Largest Municipal Bankruptcy In U.S. Nears End

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Lawyers for Jefferson County, Alabama, and its creditors have reached a deal to end what is the largest municipal government bankruptcy in U.S. history. Both sides were in court earlier Wednesday to hash out the details.


It's ALL THINGS CONSIDERED from NPR News. I'm Robert Siegel.


And I'm Audie Cornish.

The largest municipal bankruptcy in U.S. history is nearing an end. Jefferson County, Alabama has been saddled with more than $4.2 billion of debt. Today in Birmingham, a federal bankruptcy judge began reviewing a tentative agreement in the case.

From member station WBHM, Andrew Yeager reports.

ANDREW YEAGER, BYLINE: When Jefferson County filed for bankruptcy a year-and-a-half ago, County Commissioner Joe Knight expressed relief the decision had been made. Today, he's more upbeat.

JOE KNIGHT: You know, I think we've finally got the rudder set now. We've got the compass in the right direction and now we're going to work to get out of this thing.

YEAGER: Knight stands on a busy street corner in downtown Birmingham, just outside the building where a federal bankruptcy judge heard the outline of a deal between the county and numerous creditors. That deal would erase about $1.2 billion from the debt. Meanwhile, county residents would see their sewer rates rise. Getting to this point was years in the making.

The whole situation began when the county borrowed money to fix an aging sewer system. Those deals were rolled into complex financial transactions which left the county unable to pay when the economy soured. Corruption surrounded the agreements, with several county officials going to prison. After years of negotiating with creditors, county leaders felt municipal bankruptcy was the only option.

Since the filing, Commissioner Joe Knight says the county has spent around $20 million in legal fees. But he says the county comes out $250 million ahead of what was being discussed pre-bankruptcy. It was worth it, he says.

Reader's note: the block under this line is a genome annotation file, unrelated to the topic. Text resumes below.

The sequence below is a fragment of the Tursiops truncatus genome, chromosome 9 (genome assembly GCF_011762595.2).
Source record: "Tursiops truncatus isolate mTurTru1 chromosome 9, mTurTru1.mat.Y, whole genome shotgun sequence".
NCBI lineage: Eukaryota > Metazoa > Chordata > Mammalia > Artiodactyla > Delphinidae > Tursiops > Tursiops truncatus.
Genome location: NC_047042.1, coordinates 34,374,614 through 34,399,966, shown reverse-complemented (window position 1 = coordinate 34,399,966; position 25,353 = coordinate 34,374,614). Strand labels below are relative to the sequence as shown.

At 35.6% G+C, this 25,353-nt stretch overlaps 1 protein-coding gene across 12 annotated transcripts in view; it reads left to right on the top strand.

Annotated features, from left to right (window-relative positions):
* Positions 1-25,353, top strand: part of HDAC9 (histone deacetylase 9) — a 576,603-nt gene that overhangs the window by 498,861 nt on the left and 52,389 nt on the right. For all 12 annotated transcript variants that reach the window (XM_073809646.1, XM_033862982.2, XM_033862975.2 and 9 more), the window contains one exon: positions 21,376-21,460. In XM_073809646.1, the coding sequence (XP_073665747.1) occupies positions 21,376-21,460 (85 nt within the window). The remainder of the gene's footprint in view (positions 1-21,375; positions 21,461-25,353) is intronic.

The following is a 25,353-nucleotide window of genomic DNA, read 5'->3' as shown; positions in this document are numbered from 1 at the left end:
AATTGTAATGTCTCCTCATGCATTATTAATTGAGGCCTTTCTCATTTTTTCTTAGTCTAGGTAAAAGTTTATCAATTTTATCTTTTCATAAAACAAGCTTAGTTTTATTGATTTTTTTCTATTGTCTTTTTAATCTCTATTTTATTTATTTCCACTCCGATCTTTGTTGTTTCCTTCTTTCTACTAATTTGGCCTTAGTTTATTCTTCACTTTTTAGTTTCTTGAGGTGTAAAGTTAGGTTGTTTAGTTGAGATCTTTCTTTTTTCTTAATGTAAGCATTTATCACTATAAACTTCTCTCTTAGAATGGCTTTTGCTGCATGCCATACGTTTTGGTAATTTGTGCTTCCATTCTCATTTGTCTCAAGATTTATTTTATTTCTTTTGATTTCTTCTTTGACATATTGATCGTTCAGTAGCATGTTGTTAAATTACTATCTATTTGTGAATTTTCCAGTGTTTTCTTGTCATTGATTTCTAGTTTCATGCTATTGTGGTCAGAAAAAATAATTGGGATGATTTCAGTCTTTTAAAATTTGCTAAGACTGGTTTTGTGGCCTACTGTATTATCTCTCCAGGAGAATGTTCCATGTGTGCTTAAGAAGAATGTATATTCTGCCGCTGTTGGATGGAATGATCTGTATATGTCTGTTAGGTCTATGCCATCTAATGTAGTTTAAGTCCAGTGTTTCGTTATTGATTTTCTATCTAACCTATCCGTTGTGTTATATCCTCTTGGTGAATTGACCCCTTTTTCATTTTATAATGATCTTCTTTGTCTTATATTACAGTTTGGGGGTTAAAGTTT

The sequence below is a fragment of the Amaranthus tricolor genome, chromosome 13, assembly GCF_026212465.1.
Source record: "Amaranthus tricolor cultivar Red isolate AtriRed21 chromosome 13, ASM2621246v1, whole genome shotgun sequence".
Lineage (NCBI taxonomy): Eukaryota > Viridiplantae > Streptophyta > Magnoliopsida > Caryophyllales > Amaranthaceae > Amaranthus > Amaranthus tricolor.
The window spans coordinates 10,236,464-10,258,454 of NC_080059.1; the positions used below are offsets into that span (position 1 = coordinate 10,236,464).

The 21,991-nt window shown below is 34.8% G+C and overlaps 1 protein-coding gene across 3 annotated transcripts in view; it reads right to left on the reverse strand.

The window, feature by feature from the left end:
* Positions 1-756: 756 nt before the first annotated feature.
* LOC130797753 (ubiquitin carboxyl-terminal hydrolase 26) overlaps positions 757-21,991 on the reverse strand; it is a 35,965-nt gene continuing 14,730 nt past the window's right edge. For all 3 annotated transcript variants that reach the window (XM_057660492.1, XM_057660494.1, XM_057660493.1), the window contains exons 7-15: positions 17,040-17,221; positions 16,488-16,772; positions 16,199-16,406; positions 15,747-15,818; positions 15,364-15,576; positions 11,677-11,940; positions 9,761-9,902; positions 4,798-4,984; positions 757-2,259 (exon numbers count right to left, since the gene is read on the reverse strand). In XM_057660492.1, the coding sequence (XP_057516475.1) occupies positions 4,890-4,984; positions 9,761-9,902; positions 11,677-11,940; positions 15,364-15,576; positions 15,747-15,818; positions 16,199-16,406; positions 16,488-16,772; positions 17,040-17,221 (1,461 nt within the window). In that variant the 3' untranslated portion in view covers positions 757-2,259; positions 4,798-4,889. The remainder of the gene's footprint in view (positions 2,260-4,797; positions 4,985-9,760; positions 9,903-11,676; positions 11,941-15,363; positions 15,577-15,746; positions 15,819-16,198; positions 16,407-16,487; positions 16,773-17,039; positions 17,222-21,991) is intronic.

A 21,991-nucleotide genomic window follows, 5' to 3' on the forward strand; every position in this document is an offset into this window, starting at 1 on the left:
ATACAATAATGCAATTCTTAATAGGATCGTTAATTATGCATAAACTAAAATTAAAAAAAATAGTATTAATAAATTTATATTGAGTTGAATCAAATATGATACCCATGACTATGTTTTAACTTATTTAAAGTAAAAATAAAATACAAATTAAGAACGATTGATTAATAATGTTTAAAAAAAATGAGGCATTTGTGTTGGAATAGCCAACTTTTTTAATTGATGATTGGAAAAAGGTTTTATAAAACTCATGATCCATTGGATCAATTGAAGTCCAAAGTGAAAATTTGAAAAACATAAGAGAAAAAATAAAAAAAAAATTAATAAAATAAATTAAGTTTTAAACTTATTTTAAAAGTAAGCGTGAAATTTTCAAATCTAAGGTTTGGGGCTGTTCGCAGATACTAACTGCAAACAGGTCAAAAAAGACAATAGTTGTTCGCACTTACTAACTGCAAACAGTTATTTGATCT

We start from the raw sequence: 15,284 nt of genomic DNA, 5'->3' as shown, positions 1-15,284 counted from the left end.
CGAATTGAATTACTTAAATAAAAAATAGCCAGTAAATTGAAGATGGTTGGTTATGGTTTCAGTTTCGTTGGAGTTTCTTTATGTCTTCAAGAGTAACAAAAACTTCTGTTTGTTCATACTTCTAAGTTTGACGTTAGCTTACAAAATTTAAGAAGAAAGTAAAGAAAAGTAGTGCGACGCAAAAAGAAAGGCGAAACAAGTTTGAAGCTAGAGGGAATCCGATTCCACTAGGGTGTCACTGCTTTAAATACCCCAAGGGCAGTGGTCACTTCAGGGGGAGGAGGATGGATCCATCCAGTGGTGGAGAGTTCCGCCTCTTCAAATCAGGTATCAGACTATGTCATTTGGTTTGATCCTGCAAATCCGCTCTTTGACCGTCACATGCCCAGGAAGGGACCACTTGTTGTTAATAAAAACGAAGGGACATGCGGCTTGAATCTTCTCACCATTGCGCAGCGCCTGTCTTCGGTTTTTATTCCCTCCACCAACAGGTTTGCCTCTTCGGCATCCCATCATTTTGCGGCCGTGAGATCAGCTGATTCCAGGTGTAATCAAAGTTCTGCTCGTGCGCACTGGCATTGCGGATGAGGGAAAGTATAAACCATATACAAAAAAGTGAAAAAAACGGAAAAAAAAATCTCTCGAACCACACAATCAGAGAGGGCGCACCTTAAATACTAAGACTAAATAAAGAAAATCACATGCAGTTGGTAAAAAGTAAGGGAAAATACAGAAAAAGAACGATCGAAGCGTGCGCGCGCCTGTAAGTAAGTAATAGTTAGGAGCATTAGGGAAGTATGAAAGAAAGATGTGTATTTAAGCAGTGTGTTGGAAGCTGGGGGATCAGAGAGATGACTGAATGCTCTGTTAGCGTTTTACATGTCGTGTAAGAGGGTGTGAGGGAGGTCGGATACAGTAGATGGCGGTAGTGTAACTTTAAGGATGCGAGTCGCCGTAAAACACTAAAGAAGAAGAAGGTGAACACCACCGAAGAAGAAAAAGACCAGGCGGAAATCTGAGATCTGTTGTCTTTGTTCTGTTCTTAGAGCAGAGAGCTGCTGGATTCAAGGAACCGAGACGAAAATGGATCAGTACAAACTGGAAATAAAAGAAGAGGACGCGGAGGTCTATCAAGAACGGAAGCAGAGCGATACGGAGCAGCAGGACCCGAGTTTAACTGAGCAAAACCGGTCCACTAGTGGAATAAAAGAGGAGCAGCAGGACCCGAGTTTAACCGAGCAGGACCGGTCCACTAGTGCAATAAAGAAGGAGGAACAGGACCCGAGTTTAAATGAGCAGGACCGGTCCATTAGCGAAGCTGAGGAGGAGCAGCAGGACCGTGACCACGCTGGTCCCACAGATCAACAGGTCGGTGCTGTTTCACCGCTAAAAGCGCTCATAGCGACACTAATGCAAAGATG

KNIGHT: To spend 20 to save the taxpayers and the rate payers a couple hundred, yeah, I think so.

YEAGER: The agreement still must be approved by creditors and the bankruptcy judge. The county's lead attorney, Kenneth Klee, hopes that'll happen this fall with Jefferson County leaving bankruptcy in December. He believes the county won't have any problem refinancing the remaining debt.

KENNETH KLEE: This case will have more data than any other prospectus on Wall Street. The numbers will have been vetted six ways from Sunday.

YEAGER: One of the biggest names on Wall Street is already involved in the deal. JP Morgan Chase holds about $1.2 billion of the disputed sewer debt. They're giving up more than two-thirds of that in the plan. But former bank officials there were involved in questionable financing that contributed to the bankruptcy.

Robert Brooks is a finance professor at the University of Alabama.

ROBERT BROOKS: I think any reasonable person would not come to the conclusion they're just really nice people. When you inflict harm you have to make it right.

YEAGER: Jefferson County still has a lawsuit against JP Morgan Chase in state court, but Brooks says that would probably end with this bankruptcy deal. So while county officials went to jail, no one from the financial industry has.

BROOKS: I don't think we need to have a too big to go to jail institution in our country.

YEAGER: Brooks says if the bank's financial harm to the county totals more than its concession, today's deal might not look good enough. But we'll probably never know.

For NPR News, I'm Andrew Yeager in Birmingham, Alabama.

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